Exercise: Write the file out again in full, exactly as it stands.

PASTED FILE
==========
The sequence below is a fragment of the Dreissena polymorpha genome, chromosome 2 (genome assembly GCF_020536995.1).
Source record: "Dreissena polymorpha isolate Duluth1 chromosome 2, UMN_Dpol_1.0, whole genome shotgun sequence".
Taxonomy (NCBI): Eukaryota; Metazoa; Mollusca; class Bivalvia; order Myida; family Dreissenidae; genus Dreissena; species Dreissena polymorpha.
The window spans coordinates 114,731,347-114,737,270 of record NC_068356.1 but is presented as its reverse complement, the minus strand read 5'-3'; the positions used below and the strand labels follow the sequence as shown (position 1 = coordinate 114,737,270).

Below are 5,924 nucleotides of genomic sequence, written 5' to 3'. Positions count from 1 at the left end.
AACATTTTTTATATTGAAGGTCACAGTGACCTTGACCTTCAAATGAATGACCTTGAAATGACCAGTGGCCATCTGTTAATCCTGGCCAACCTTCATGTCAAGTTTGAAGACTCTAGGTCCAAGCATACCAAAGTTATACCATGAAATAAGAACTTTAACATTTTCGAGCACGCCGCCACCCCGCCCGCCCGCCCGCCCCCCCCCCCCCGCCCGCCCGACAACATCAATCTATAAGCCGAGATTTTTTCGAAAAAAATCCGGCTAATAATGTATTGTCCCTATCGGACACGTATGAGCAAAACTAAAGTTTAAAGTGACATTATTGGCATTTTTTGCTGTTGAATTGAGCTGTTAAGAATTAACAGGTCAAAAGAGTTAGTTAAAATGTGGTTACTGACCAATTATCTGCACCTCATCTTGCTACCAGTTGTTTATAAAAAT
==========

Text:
The sequence below is a fragment of the Dreissena polymorpha genome, chromosome 2 (genome assembly GCF_020536995.1).
Source record: "Dreissena polymorpha isolate Duluth1 chromosome 2, UMN_Dpol_1.0, whole genome shotgun sequence".
Taxonomy (NCBI): Eukaryota; Metazoa; Mollusca; class Bivalvia; order Myida; family Dreissenidae; genus Dreissena; species Dreissena polymorpha.
The window spans coordinates 114,731,347-114,737,270 of record NC_068356.1 but is presented as its reverse complement, the minus strand read 5'-3'; the positions used below and the strand labels follow the sequence as shown (position 1 = coordinate 114,737,270).

Below are 5,924 nucleotides of genomic sequence, written 5' to 3'. Positions count from 1 at the left end.
AACATTTTTTATATTGAAGGTCACAGTGACCTTGACCTTCAAATGAATGACCTTGAAATGACCAGTGGCCATCTGTTAATCCTGGCCAACCTTCATGTCAAGTTTGAAGACTCTAGGTCCAAGCATACCAAAGTTATACCATGAAATAAGAACTTTAACATTTTCGAGCACGCCGCCACCCCGCCCGCCCGCCCGCCCCCCCCCCCCCGCCCGCCCGACAACATCAATCTATAAGCCGAGATTTTTTCGAAAAAAATCCGGCTAATAATGTATTGTCCCTATCGGACACGTATGAGCAAAACTAAAGTTTAAAGTGACATTATTGGCATTTTTTGCTGTTGAATTGAGCTGTTAAGAATTAACAGGTCAAAAGAGTTAGTTAAAATGTGGTTACTGACCAATTATCTGCACCTCATCTTGCTACCAGTTGTTTATAAAAAT